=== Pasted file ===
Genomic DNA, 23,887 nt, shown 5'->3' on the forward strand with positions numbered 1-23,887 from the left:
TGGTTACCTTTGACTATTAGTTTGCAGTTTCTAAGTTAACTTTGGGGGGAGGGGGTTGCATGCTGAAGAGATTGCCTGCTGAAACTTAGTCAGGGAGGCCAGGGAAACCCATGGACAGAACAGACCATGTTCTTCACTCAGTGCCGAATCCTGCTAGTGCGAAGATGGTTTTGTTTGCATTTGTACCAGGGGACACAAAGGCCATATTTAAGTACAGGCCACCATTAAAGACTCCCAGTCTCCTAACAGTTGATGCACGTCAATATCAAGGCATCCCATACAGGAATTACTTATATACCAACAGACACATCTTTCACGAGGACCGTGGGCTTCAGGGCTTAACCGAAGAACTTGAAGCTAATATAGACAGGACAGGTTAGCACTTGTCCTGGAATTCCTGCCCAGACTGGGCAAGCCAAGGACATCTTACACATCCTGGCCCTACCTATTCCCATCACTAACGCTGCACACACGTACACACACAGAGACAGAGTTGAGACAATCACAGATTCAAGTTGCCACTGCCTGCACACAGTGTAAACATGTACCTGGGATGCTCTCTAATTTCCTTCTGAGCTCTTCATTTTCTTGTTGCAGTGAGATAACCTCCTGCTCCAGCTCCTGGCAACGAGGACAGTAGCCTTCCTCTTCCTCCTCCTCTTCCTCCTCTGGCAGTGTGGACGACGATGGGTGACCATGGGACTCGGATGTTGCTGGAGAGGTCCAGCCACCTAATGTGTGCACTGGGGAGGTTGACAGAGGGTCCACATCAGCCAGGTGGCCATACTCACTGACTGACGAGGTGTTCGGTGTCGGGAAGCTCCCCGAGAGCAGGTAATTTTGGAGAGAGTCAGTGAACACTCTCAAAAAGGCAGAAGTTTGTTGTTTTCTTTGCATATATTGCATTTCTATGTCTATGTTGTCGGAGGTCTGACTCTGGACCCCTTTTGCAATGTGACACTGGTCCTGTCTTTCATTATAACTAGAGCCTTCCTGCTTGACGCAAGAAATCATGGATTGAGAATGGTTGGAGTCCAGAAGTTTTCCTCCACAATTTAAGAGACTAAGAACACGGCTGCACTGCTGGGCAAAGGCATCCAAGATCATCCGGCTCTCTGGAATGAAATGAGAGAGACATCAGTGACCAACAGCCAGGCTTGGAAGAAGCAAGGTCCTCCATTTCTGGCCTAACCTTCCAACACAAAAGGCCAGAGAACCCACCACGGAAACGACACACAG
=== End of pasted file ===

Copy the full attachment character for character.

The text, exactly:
Genomic DNA, 23,887 nt, shown 5'->3' on the forward strand with positions numbered 1-23,887 from the left:
TGGTTACCTTTGACTATTAGTTTGCAGTTTCTAAGTTAACTTTGGGGGGAGGGGGTTGCATGCTGAAGAGATTGCCTGCTGAAACTTAGTCAGGGAGGCCAGGGAAACCCATGGACAGAACAGACCATGTTCTTCACTCAGTGCCGAATCCTGCTAGTGCGAAGATGGTTTTGTTTGCATTTGTACCAGGGGACACAAAGGCCATATTTAAGTACAGGCCACCATTAAAGACTCCCAGTCTCCTAACAGTTGATGCACGTCAATATCAAGGCATCCCATACAGGAATTACTTATATACCAACAGACACATCTTTCACGAGGACCGTGGGCTTCAGGGCTTAACCGAAGAACTTGAAGCTAATATAGACAGGACAGGTTAGCACTTGTCCTGGAATTCCTGCCCAGACTGGGCAAGCCAAGGACATCTTACACATCCTGGCCCTACCTATTCCCATCACTAACGCTGCACACACGTACACACACAGAGACAGAGTTGAGACAATCACAGATTCAAGTTGCCACTGCCTGCACACAGTGTAAACATGTACCTGGGATGCTCTCTAATTTCCTTCTGAGCTCTTCATTTTCTTGTTGCAGTGAGATAACCTCCTGCTCCAGCTCCTGGCAACGAGGACAGTAGCCTTCCTCTTCCTCCTCCTCTTCCTCCTCTGGCAGTGTGGACGACGATGGGTGACCATGGGACTCGGATGTTGCTGGAGAGGTCCAGCCACCTAATGTGTGCACTGGGGAGGTTGACAGAGGGTCCACATCAGCCAGGTGGCCATACTCACTGACTGACGAGGTGTTCGGTGTCGGGAAGCTCCCCGAGAGCAGGTAATTTTGGAGAGAGTCAGTGAACACTCTCAAAAAGGCAGAAGTTTGTTGTTTTCTTTGCATATATTGCATTTCTATGTCTATGTTGTCGGAGGTCTGACTCTGGACCCCTTTTGCAATGTGACACTGGTCCTGTCTTTCATTATAACTAGAGCCTTCCTGCTTGACGCAAGAAATCATGGATTGAGAATGGTTGGAGTCCAGAAGTTTTCCTCCACAATTTAAGAGACTAAGAACACGGCTGCACTGCTGGGCAAAGGCATCCAAGATCATCCGGCTCTCTGGAATGAAATGAGAGAGACATCAGTGACCAACAGCCAGGCTTGGAAGAAGCAAGGTCCTCCATTTCTGGCCTAACCTTCCAACACAAAAGGCCAGAGAACCCACCACGGAAACGACACACAG